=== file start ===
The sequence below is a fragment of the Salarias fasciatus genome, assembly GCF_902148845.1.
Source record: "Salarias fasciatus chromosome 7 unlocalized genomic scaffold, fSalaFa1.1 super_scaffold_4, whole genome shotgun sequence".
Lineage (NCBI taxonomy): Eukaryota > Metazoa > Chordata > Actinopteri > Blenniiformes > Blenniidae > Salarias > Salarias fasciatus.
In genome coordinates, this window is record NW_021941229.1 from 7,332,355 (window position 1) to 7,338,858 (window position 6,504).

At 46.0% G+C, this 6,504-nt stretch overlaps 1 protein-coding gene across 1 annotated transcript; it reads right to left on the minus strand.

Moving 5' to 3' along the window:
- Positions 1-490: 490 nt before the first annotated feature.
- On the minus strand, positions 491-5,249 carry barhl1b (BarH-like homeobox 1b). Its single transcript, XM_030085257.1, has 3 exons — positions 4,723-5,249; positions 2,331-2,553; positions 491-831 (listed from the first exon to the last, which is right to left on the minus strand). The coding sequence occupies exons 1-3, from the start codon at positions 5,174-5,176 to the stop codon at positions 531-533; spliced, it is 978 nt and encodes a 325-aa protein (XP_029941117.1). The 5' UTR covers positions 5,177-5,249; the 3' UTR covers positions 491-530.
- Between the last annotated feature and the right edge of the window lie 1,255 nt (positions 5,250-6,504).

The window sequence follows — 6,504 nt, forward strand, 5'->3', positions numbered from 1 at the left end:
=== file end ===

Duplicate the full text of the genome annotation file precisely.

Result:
The sequence below is a fragment of the Salarias fasciatus genome, assembly GCF_902148845.1.
Source record: "Salarias fasciatus chromosome 7 unlocalized genomic scaffold, fSalaFa1.1 super_scaffold_4, whole genome shotgun sequence".
Lineage (NCBI taxonomy): Eukaryota > Metazoa > Chordata > Actinopteri > Blenniiformes > Blenniidae > Salarias > Salarias fasciatus.
In genome coordinates, this window is record NW_021941229.1 from 7,332,355 (window position 1) to 7,338,858 (window position 6,504).

At 46.0% G+C, this 6,504-nt stretch overlaps 1 protein-coding gene across 1 annotated transcript; it reads right to left on the minus strand.

Moving 5' to 3' along the window:
- Positions 1-490: 490 nt before the first annotated feature.
- On the minus strand, positions 491-5,249 carry barhl1b (BarH-like homeobox 1b). Its single transcript, XM_030085257.1, has 3 exons — positions 4,723-5,249; positions 2,331-2,553; positions 491-831 (listed from the first exon to the last, which is right to left on the minus strand). The coding sequence occupies exons 1-3, from the start codon at positions 5,174-5,176 to the stop codon at positions 531-533; spliced, it is 978 nt and encodes a 325-aa protein (XP_029941117.1). The 5' UTR covers positions 5,177-5,249; the 3' UTR covers positions 491-530.
- Between the last annotated feature and the right edge of the window lie 1,255 nt (positions 5,250-6,504).

The window sequence follows — 6,504 nt, forward strand, 5'->3', positions numbered from 1 at the left end: